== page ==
Charlotte Divorce Attorney Matthew R. Arnold of Arnold & Smith, PLLC answers the question ” I’m considering separating from my spouse; what actions should I refrain from doing?”
After the fun and (admit it) consternation of planning and following through with a wedding, couples are generally allowed a bit of spare time away from everything and everyone. That special post-wedding time is called a honeymoon.
A number of niche companies are putting a new twist on couples getting away from it all. Instead of honeymooning in an exotic location, couples are putting the final, finishing touches on a marriage while they vacation in favorite hotspots.
The concept of a divorce getaway is nothing new. Writing for Reuters at qz.com, Enrique Castro-Mendivil notes that Americans wanting quick divorces in the Nineteenth Century traveled to the State of Indiana, where divorce laws were considered comparatively lax. From the early-to-mid Twentieth Century, Nevada became the stateside divorce hotspot. In the twenty years between 1940 and 1960, Castro-Mendivil notes, some half-million couples fled over the southern border to Mexico to obtain divorces.
Then, in 1973, Castro-Mendivil writes, the Dominican Republic began offering $900 divorce packages. The packages included the provision of a lawyer, and only one party to the divorce had to attend the hearing. Castro-Mendivil recalls how his own parents took advantage of the lax residency requirements of the island republic and made a holiday out of their divorce.
The option is still available to couples, writes Castro-Mendivil: “You still can divorce by mutual consent in the Dominican Republic with no residency requirement.” What has changed since 1973 is that most American states have adopted their own versions of the no-fault divorce. Given that, couples can make a divorce getaway to just about anywhere… almost.
A couple planning a divorce get away in North Carolina would have to abide by the Tar Heel State’s residency requirements, meaning at least one party must have been a state resident for at least six months before filing the divorce petition. Couples must also certify that they have lived separate and apart for one full year before a divorce can be granted.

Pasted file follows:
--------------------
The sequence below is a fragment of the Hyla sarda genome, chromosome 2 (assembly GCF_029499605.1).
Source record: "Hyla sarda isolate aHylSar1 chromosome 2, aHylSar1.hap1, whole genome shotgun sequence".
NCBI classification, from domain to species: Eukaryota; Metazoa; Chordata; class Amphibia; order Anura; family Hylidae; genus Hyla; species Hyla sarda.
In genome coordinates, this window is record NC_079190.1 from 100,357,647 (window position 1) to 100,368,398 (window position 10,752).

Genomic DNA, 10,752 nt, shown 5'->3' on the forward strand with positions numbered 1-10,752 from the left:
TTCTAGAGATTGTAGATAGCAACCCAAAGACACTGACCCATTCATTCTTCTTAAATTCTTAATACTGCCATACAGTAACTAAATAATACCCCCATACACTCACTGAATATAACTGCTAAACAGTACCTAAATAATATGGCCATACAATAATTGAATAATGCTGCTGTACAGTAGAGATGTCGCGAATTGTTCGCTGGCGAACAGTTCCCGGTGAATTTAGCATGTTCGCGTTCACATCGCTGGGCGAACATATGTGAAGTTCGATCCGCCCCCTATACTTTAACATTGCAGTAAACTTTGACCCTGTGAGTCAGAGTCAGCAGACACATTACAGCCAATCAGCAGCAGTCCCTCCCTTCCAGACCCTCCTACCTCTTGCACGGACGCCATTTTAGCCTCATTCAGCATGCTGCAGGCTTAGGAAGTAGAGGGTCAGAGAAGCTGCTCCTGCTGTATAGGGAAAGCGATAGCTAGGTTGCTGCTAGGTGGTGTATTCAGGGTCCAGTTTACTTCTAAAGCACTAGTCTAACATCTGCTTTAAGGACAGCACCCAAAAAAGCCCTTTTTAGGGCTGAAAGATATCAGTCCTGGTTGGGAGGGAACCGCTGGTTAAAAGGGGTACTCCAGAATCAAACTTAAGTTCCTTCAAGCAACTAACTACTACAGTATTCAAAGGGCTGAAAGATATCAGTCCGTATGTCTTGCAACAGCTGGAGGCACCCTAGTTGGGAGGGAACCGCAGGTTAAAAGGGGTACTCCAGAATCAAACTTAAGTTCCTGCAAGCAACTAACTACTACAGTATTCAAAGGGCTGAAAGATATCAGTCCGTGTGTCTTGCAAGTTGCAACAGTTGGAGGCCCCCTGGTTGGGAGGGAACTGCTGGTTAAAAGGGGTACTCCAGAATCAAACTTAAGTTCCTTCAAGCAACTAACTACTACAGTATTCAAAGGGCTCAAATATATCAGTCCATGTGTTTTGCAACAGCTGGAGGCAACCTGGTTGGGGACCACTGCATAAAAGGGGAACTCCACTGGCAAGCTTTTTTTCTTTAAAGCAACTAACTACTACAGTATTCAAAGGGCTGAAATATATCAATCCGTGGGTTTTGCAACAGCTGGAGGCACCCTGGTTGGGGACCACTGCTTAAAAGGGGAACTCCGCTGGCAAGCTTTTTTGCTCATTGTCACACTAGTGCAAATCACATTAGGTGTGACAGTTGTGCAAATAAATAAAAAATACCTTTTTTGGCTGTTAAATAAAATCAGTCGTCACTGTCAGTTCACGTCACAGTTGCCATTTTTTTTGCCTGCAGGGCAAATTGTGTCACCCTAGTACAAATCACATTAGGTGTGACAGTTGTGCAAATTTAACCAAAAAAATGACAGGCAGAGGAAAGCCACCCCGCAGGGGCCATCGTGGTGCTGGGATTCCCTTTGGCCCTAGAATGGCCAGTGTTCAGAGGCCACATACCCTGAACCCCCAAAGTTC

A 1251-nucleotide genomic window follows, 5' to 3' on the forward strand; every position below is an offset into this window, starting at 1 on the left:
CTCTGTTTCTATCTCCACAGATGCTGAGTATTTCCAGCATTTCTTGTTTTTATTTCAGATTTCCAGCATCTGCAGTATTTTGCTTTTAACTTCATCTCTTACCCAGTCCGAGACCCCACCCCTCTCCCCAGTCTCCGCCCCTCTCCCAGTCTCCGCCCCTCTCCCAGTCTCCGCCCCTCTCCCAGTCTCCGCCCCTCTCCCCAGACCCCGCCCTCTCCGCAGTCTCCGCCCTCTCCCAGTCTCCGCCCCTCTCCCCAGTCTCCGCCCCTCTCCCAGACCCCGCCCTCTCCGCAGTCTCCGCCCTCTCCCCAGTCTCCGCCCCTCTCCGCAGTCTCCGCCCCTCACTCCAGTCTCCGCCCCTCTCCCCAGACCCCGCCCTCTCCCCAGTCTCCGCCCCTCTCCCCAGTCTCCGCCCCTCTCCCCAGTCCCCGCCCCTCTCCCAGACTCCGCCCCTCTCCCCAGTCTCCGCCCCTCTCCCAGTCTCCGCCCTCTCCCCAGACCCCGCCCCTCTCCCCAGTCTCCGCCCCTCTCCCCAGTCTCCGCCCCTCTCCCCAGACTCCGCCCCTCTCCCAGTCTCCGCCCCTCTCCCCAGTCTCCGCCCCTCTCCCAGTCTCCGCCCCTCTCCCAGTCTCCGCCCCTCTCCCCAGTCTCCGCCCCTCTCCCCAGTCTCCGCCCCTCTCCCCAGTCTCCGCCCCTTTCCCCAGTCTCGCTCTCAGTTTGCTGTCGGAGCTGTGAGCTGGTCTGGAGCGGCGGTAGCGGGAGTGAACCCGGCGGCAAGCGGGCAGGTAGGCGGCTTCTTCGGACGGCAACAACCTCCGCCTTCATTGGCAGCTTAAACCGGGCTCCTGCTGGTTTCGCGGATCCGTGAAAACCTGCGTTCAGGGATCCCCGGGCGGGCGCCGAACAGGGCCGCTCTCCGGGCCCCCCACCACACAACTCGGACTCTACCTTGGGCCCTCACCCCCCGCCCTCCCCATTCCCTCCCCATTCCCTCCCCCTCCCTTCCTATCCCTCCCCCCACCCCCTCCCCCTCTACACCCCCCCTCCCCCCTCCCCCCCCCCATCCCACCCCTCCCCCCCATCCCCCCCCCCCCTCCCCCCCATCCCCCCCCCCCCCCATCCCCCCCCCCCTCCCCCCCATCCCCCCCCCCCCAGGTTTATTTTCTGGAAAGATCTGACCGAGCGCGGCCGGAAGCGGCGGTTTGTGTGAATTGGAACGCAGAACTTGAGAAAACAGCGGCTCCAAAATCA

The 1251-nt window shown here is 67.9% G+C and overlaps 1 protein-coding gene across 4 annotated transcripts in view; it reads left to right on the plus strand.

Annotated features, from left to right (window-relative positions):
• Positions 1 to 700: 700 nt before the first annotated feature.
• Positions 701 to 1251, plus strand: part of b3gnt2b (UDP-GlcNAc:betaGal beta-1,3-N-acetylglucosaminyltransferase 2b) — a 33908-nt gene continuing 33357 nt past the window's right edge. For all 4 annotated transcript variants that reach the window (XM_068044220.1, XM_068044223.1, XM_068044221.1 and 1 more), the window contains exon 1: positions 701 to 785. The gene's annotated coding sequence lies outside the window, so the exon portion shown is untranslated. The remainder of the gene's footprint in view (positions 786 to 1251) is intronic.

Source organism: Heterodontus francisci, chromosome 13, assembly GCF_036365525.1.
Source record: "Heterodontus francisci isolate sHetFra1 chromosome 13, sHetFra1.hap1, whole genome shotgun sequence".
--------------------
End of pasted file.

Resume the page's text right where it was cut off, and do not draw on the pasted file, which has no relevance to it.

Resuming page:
Those rules make the Tar Heel State an unlikely destination for destination-divorcees. Other states with less-than-exotic locales are offering so-called “destination divorces,” however. Attorney Chris LePan of Rosswurm Law in Fort Wayne, Indiana, says his firm handles “destination divorces,” but couples can choose to travel wherever they choose. The law firm partners with couples to handle the logistics of conducting a divorce while the parties vacation elsewhere—presumably somewhere more exotic than Fort Wayne.
LePan said he recently traveled with a couple to Scottsdale, Arizona where, in between golf and spa treatments (and away from the well-meaning but sometimes overwhelming advice and badgering of families and friends), he was able to help the couple reach the resolution they wanted.
LePan and others believe the calming effects that vacation-style travel imbues leads “to a fairer, and less expensive, settlement.”
If you find yourself facing a complicated family law matter, it is best to consult with an experienced family-law attorney in Charlotte, North Carolina who can help guide you through the often confusing process of divorce. Please contact the experienced family-law attorneys at Arnold & Smith, PLLC today at (704) 370-2828 or find additional resources here.
About the Author
Matthew Arnold is a Managing Member of Arnold & Smith, PLLC, where he focuses on the areas of family law, divorce, child custody, child support, alimony and equitable distribution.
Mr. Arnold was raised in Charlotte, where he graduated from Providence Senior High School. He attended Belmont Abbey College, where he graduated cum laude, before attending law school at the University of North Carolina at Chapel Hill on a full academic scholarship.
A board-certified specialist in the practice of Family Law, Mr. Arnold is admitted to practice in all state courts in North Carolina, in the United States Federal Court for the Western District of North Carolina, in the North Carolina Court of Appeals and Supreme Court, and in the Fourth Circuit United States Court of Appeals in Richmond, Virginia.
In his free time, Mr. Arnold enjoys golfing and spending time with his wife and three children.
See Our Related Video from our YouTube channel:
See Our Related Blog Posts: